Carolina Hurricanes’ Justin Williams on 2018-19 season: ‘We played well, we played hard, we played for each other’
Will he or won’t he?
It’s now August and Carolina Hurricanes captain Justin Williams still hasn’t decided if he’ll return for another season -- and another shot at the Stanley Cup -- or call it a career and retire.
Canes general manager Don Waddell said Thursday that he still believed Williams was “leaning” toward playing a 19th season in the NHL. He said Williams, who turns 38 on Oct. 4, was returning to Raleigh next week, saying, “We’ll sit down at that point and figure it out.”
That includes the terms of a new contract, which Waddell said have not been discussed. Williams is an unrestricted free agent.
“It’s more about his commitment,” Waddell said. “Justin’s not going to do something if he’s not 100 percent (committed.)“
Waddell said the wait for Williams’ decision did not handicap or hinder the team in any way. He said the Canes continued to do all that they needed to do in the offseason to improve, trading for forward Erik Haula and goalies James Reimer and Anton Forsberg while signing free-agent forward Ryan Dzingel.
“If Justin comes back it’s a bonus,” Waddell said.
According to CapFriendly.com, which tracks player contracts, the Canes have about $2.5 million in salary-cap space for next season and still have not signed such restricted free agents as Forsberg and forward Saku Maenalanen.
Forsberg, obtained in June from the Chicago Blackhawks, has filed for arbitration and Waddell said he expects the arbitration hearing to held as scheduled on Sunday. Waddell said Forberg’s agent is Gerry Johannson, who also represents Canes center Sebastian Aho.
Williams signed a two-year, $9 million free-agent contract with the Canes in July 2017. A new contract, Waddell said, would not cause salary-cap problems.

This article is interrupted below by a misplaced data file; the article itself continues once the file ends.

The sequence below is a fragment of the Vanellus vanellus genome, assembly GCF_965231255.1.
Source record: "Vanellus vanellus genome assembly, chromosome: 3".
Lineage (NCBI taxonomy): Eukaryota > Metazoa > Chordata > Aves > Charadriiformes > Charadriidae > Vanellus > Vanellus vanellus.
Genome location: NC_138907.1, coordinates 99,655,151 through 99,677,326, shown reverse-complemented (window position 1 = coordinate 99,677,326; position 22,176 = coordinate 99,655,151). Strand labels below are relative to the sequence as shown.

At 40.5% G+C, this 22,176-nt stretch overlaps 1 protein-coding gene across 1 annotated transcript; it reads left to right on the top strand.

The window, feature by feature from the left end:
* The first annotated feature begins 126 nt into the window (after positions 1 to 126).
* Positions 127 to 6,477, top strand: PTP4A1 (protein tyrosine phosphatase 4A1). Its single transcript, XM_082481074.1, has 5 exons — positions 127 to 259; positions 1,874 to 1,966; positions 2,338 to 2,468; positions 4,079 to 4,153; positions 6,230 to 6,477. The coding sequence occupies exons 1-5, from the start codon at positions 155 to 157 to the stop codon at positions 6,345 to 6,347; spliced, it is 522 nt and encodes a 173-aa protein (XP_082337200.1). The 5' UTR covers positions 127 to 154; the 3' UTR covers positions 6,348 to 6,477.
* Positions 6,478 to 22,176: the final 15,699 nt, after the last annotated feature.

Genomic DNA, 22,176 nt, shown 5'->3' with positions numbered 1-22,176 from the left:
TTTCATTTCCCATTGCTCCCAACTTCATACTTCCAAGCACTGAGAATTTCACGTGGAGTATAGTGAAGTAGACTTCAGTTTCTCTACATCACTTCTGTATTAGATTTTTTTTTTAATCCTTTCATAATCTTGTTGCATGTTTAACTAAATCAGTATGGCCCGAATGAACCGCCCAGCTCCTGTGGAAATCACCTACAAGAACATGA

“He’s a player age 35 and older, so we can give him bonuses and they can be whatever to get him to some type of guarantee,” Waddell said. “And if we end up over the cap this year, those bonuses get charged to next year.”
The Canes this season will be charged $6.25 million against the cap from the June trade with Toronto that brought a conditional first-round draft pick along with the contract of veteran forward Patrick Marleau that later was bought out.
“That $6.250 (million) comes off next year, so there won’t be an issue next year,” Waddell said.
The offer sheet given Aho by the Montreal Canadiens on July 1, then matched by the Canes, ended the possibility of a contract holdout by Aho that could have extended into training camp and beyond. Aho will be paid an average of $8.454 million the next five years. That’s about $1 million more per year than the Canes were offering the 22-year-old Finn, Waddell indicated.
“I figured we’d probably have to go to $8 (million) or so, so it’s not far off and it’s done,” Waddell said. “We know he’s here for training camp and it’s all done.”
The attention now is on Williams, who poured everything he had into last season as the Canes ended nine years of frustration with their first playoff appearance since 2009.
Williams wore the “C” for the first time in his career. He said and did the right things. He also was productive, playing every game, finishing with 23 goals and 30 assists in the regular season -- his 53-point total his highest since 2011-12 with the Los Angeles Kings.
The Canes fought past the Washington Capitals in the opening round of the playoffs -- Williams assisting on Brock McGinn’s winning goal in the second overtime of Game 7 -- and swept the New York Islanders in the second round. The Boston Bruins then swept the Canes in the Eastern Conference finals, but a disappointing end couldn’t diminish all that the Canes accomplished in a special season under first-year head coach Rod Brind’Amour.
Williams said he would take his time in reaching a decision on his future, and that it would be a family decision. He attended the NHL Awards ceremony in Las Vegas -- he was a finalist for the Mark Messier Leadership Award -- and recently conducted his annual youth hockey camp in his hometown of Cobourg, Ontario.
In a question-and-answer interview last week with Today’s Northumberland website, Williams said he had asked his two kids, son Jaxon and daughter Jade, if they wanted him to continue playing hockey or have “Dad” at home more. He said both wanted him to play, that the family enjoyed coming to the games and seeing him play.
Does that mean another season for No. 14, for the captain? Only Williams can say.